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Highlights of the December 21, 2021 meeting of the Tompkins County Legislature

Legislators Comment on Five Members Finishing Term, Inaugural Strength in Diversity Award Given and Named in Honor of Outgoing Chairwoman McBean-Clairborne

Legislature Chairwoman Leslyn McBean-Clairborne (D-Ithaca) and Legislators Martha Robertson (D-Dryden), Leslie Schill (D-Ithaca), Dave McKenna (R-Newfield), and Glenn Morey (R-Groton) participated in their final Legislature meeting as their terms come to an end. Legislators praised the efforts and achievements of the five members, sharing reflections and personal anecdotes of the work that they have accomplished and their personal experiences as colleagues. Legislator Mike Lane (D-Dryden) shared remarks on the five members and their hard work “fulfilling your public trust as a public servant.” Chairwoman McBean Clairborne presented outgoing Legislators with certificates honoring their service.

Legislator Schill thanked her colleagues and the public in District Two, sharing that being a representative has been a great learning opportunity and experience. Legislator Robertson stated, “A lot happens in 20 years, it has really been an honor and a privilege to serve the Town of Dryden” and continued by thanking her colleagues on the Legislature and the County staff. Interim County Administrator Lisa Holmes added that “It’s not an easy thing to run for office, and its even harder to serve – you have had to make myriad difficult decisions in your time in office… thank you for your hard work and dedication serving Tompkins County.”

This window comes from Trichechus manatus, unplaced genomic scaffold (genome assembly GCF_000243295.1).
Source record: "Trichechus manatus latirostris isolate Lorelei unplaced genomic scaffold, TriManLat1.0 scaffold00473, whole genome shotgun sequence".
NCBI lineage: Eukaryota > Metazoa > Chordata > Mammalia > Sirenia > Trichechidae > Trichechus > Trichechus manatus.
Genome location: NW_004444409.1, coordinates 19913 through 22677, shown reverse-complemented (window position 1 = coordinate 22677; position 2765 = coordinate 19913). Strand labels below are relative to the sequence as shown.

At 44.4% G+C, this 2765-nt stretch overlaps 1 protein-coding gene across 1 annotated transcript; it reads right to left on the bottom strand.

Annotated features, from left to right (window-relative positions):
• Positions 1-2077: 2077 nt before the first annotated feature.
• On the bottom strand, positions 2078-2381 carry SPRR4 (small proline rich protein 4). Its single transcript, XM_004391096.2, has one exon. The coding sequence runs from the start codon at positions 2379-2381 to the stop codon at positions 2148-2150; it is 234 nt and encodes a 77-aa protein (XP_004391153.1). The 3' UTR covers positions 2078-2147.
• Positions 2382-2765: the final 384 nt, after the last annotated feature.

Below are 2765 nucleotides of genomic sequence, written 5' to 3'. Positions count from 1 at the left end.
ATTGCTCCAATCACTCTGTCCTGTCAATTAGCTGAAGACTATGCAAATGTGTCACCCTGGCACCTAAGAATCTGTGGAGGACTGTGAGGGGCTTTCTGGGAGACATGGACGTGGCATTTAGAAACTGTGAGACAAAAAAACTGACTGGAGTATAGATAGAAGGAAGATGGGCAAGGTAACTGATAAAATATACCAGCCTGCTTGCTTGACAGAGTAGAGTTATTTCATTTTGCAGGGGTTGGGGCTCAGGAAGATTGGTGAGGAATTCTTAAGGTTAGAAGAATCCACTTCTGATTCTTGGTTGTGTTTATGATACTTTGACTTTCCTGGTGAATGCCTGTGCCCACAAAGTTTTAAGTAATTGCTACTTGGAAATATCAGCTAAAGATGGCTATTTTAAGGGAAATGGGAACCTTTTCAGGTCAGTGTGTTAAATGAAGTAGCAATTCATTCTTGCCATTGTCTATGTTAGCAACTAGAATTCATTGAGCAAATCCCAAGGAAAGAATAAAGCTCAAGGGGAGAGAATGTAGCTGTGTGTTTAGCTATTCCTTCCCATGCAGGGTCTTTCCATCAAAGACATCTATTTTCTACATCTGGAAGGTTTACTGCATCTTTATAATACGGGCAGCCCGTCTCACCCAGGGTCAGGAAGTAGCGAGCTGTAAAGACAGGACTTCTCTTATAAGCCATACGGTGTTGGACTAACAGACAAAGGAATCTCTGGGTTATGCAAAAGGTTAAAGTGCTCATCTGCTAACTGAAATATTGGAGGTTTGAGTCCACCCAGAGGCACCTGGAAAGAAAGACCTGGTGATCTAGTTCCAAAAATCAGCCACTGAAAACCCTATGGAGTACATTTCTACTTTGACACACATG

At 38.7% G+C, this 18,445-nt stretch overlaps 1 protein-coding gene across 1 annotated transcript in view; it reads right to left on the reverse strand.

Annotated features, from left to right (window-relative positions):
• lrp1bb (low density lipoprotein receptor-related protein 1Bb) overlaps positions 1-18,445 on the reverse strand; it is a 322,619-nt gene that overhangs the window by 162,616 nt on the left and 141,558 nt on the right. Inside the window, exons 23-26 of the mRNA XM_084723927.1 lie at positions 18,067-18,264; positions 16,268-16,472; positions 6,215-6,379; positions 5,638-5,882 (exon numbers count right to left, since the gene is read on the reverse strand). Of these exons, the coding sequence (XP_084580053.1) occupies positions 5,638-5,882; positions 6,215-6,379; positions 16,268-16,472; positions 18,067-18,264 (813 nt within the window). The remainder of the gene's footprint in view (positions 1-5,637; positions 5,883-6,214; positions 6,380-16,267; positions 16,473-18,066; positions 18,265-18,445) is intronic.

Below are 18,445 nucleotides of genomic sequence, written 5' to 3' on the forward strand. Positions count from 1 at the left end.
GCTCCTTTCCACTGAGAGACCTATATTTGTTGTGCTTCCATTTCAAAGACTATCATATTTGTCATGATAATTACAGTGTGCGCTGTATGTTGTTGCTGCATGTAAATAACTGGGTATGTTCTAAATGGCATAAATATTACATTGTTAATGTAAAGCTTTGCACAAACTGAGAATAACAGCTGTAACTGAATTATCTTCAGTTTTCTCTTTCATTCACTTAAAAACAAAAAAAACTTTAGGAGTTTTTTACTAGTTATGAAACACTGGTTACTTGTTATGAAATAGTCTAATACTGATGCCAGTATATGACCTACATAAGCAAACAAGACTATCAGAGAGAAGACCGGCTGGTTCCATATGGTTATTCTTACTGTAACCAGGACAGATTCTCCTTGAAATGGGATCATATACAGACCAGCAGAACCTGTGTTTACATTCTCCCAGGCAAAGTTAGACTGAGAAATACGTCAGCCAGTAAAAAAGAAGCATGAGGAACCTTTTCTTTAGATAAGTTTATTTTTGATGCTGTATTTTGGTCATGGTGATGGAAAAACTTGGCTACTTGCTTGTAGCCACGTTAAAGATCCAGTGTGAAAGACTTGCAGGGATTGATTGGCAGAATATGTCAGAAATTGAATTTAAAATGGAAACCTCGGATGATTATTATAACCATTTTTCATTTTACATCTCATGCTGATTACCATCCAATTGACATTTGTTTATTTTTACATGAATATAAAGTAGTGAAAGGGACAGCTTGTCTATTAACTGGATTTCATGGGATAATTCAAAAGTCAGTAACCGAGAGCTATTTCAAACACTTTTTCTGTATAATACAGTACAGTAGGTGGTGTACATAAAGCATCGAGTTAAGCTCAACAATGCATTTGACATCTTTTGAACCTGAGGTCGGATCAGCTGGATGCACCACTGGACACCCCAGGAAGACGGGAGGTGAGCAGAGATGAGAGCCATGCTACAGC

Legislator Henry Granison (D-Ithaca), who chairs the Workforce Diversity and Inclusion Committee presented a new award to be given annually from the committee following a nomination process for those who support diversity and inclusion in exemplary and integrated ways. The award will be named in honor of outgoing Legislator McBean-Clairborne as the Leslyn McBean-Clairborne Strength in Diversity Award. Legislators Granison and Anne Koreman (D-Ulysses) remarked on McBean-Clairborne’s myriad achievements in the community and over her 21 years on the Legislature.